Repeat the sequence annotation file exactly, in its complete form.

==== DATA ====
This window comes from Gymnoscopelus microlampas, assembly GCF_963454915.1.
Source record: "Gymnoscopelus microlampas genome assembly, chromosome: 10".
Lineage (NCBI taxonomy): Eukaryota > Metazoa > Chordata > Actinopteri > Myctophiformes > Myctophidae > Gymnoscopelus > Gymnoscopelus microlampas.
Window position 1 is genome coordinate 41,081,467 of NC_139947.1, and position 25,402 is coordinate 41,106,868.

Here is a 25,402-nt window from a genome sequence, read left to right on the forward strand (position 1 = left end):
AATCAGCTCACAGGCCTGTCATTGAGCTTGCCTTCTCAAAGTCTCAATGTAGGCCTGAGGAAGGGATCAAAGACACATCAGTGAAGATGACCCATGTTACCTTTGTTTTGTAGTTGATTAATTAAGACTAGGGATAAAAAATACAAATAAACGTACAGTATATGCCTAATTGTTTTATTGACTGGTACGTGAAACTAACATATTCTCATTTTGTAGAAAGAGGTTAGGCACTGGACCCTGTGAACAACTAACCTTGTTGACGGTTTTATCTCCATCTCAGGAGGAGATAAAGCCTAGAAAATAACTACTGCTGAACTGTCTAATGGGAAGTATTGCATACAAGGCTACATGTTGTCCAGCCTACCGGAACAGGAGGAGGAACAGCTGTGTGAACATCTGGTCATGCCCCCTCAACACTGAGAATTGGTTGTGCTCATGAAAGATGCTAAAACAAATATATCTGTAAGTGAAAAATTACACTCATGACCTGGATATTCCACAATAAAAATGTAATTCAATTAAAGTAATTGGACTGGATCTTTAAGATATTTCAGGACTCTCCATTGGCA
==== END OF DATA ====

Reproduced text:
This window comes from Gymnoscopelus microlampas, assembly GCF_963454915.1.
Source record: "Gymnoscopelus microlampas genome assembly, chromosome: 10".
Lineage (NCBI taxonomy): Eukaryota > Metazoa > Chordata > Actinopteri > Myctophiformes > Myctophidae > Gymnoscopelus > Gymnoscopelus microlampas.
Window position 1 is genome coordinate 41,081,467 of NC_139947.1, and position 25,402 is coordinate 41,106,868.

Here is a 25,402-nt window from a genome sequence, read left to right on the forward strand (position 1 = left end):
AATCAGCTCACAGGCCTGTCATTGAGCTTGCCTTCTCAAAGTCTCAATGTAGGCCTGAGGAAGGGATCAAAGACACATCAGTGAAGATGACCCATGTTACCTTTGTTTTGTAGTTGATTAATTAAGACTAGGGATAAAAAATACAAATAAACGTACAGTATATGCCTAATTGTTTTATTGACTGGTACGTGAAACTAACATATTCTCATTTTGTAGAAAGAGGTTAGGCACTGGACCCTGTGAACAACTAACCTTGTTGACGGTTTTATCTCCATCTCAGGAGGAGATAAAGCCTAGAAAATAACTACTGCTGAACTGTCTAATGGGAAGTATTGCATACAAGGCTACATGTTGTCCAGCCTACCGGAACAGGAGGAGGAACAGCTGTGTGAACATCTGGTCATGCCCCCTCAACACTGAGAATTGGTTGTGCTCATGAAAGATGCTAAAACAAATATATCTGTAAGTGAAAAATTACACTCATGACCTGGATATTCCACAATAAAAATGTAATTCAATTAAAGTAATTGGACTGGATCTTTAAGATATTTCAGGACTCTCCATTGGCA